(C) The comparison "antigenic shift refers to..." is not parallel to "the natural mutation of... known as antigenic drift."
(D) This choice uses the incorrect comparison phrase "different than"; the correct phrase is "different from." In addition, the simple comma between "influenza" and "different" provides an inadequate transition between the two parts of the sentence; the addition of a conjunction such as "and is" (e.g., "... influenza, [and is] different ...")
is necessary here.
(E) This choice creates a sentence fragment by incorrectly using a semi-colon when the second half of the sentence ("in contrast to antigenic drift...") is not a complete sentence.

QUESTION: 14

Based on recent box office receipts, the public's appetite for documentary films, like nonfiction books, seems to be on the rise.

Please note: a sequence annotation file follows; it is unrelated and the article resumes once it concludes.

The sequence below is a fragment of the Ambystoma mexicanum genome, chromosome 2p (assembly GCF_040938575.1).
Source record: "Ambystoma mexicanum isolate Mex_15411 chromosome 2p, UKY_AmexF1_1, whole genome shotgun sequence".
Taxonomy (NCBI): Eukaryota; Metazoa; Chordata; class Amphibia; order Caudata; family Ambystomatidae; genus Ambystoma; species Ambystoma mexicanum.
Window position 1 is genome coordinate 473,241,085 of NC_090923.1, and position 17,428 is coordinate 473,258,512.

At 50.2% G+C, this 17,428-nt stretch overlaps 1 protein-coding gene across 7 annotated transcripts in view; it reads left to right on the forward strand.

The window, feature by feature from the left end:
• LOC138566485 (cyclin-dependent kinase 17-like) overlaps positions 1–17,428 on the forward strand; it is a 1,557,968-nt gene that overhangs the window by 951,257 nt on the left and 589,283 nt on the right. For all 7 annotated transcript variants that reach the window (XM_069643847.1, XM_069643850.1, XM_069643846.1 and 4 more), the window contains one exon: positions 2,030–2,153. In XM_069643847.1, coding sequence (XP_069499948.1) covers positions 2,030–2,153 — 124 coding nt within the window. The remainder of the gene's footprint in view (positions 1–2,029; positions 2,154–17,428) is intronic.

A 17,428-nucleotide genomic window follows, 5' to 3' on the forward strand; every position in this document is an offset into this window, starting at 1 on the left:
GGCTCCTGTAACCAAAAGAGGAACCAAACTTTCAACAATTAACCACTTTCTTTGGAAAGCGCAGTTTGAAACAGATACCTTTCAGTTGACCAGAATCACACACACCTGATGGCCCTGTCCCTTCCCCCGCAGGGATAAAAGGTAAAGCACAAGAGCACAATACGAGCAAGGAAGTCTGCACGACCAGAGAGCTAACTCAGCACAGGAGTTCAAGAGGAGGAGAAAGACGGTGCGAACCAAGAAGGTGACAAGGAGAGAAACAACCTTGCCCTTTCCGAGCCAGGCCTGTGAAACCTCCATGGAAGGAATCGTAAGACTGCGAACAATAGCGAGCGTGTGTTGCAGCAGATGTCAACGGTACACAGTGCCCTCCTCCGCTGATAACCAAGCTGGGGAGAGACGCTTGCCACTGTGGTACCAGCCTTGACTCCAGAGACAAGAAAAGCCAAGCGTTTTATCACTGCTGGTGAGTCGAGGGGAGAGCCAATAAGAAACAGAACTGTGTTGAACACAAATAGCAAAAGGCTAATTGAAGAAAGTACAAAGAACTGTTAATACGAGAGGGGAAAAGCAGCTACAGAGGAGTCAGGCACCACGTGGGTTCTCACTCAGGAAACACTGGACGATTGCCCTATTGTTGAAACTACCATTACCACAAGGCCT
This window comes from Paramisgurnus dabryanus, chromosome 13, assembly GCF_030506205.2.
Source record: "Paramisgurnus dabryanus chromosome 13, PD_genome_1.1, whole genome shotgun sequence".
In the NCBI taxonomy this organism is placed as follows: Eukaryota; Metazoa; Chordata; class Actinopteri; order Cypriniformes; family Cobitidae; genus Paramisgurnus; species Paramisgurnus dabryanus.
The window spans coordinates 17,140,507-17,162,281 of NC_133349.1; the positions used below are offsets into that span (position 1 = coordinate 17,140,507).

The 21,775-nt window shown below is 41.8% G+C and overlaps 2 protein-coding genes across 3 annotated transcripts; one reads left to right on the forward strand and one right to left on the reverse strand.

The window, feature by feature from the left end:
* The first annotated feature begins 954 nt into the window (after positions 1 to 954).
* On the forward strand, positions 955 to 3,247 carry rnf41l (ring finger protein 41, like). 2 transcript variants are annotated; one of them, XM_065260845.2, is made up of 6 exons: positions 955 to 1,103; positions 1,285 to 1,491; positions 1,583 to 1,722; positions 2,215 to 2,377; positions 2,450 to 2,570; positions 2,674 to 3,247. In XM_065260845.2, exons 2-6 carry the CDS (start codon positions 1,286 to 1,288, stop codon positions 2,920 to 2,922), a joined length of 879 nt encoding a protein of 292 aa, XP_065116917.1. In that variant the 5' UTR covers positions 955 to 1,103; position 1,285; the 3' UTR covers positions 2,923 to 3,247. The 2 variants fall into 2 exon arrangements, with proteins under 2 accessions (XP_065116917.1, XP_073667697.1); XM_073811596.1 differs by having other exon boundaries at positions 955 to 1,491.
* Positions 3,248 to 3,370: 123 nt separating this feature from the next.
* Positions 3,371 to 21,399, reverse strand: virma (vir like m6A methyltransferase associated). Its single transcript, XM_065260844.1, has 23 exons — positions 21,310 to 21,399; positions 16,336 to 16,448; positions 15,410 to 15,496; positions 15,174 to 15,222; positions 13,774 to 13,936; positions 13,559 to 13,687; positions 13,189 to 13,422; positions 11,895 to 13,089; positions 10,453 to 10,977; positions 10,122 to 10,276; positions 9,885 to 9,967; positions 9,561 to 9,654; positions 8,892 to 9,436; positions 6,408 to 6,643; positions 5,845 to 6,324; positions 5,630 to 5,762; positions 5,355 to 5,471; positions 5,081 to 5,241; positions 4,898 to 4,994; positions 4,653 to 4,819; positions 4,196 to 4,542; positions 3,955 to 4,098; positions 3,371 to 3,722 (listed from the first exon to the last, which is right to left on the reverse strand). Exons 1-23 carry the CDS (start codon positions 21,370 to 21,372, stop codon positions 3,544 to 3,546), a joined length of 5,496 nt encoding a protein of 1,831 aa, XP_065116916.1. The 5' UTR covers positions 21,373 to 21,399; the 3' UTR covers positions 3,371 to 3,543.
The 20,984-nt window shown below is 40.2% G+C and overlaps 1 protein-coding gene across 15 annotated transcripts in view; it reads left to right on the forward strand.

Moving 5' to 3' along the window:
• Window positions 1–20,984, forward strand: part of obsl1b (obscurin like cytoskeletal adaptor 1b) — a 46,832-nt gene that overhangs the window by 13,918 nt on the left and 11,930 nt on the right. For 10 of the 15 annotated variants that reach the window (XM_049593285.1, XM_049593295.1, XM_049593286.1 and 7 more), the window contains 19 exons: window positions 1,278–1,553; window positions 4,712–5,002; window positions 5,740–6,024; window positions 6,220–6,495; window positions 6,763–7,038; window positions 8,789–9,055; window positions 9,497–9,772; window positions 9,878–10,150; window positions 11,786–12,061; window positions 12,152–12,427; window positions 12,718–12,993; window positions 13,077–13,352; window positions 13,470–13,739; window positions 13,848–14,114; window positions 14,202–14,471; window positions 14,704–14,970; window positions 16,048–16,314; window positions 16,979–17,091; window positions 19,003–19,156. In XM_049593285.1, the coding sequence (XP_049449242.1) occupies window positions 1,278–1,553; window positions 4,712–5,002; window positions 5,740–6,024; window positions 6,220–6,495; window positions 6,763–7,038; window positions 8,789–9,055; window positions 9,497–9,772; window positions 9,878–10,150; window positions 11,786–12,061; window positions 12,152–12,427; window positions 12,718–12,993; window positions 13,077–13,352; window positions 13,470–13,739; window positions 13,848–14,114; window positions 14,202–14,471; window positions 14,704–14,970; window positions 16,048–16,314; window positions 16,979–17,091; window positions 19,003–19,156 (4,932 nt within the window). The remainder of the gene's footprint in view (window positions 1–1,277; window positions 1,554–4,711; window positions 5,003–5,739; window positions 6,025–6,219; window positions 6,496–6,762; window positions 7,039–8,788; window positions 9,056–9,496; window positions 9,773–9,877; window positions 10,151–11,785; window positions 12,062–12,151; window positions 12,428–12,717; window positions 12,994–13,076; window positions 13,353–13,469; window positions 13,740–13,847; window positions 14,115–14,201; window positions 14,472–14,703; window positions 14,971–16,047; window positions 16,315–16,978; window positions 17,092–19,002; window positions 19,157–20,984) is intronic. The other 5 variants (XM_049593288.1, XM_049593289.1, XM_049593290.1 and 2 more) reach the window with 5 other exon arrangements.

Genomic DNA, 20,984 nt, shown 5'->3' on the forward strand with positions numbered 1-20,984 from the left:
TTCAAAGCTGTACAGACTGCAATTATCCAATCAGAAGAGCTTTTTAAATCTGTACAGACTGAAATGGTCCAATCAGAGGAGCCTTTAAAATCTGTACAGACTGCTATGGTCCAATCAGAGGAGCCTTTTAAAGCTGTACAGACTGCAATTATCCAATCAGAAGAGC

Solution:

The original sentence contains a faulty comparison. “Nonfiction books” is either illogically compared to “the public’s appetite,” or improperly used to suggest that "nonfiction books" are examples of “documentary films.” The proper comparison should be between the public's "appetite" for x and its "appetite" for y.
(A) This choice is incorrect as it repeats the original sentence.
(B) In this choice, "nonfiction books" is illogically compared to the public's "appetite." The proper comparison should be between the public's "appetite" for x and its "appetite" for y. Moreover, the use of the comparison word "as" is incorrect. "As" is used to compare verb phrases, not nouns; in this case, two nouns ("appetite" and
"interest") are compared so the comparison word "like" should be used instead.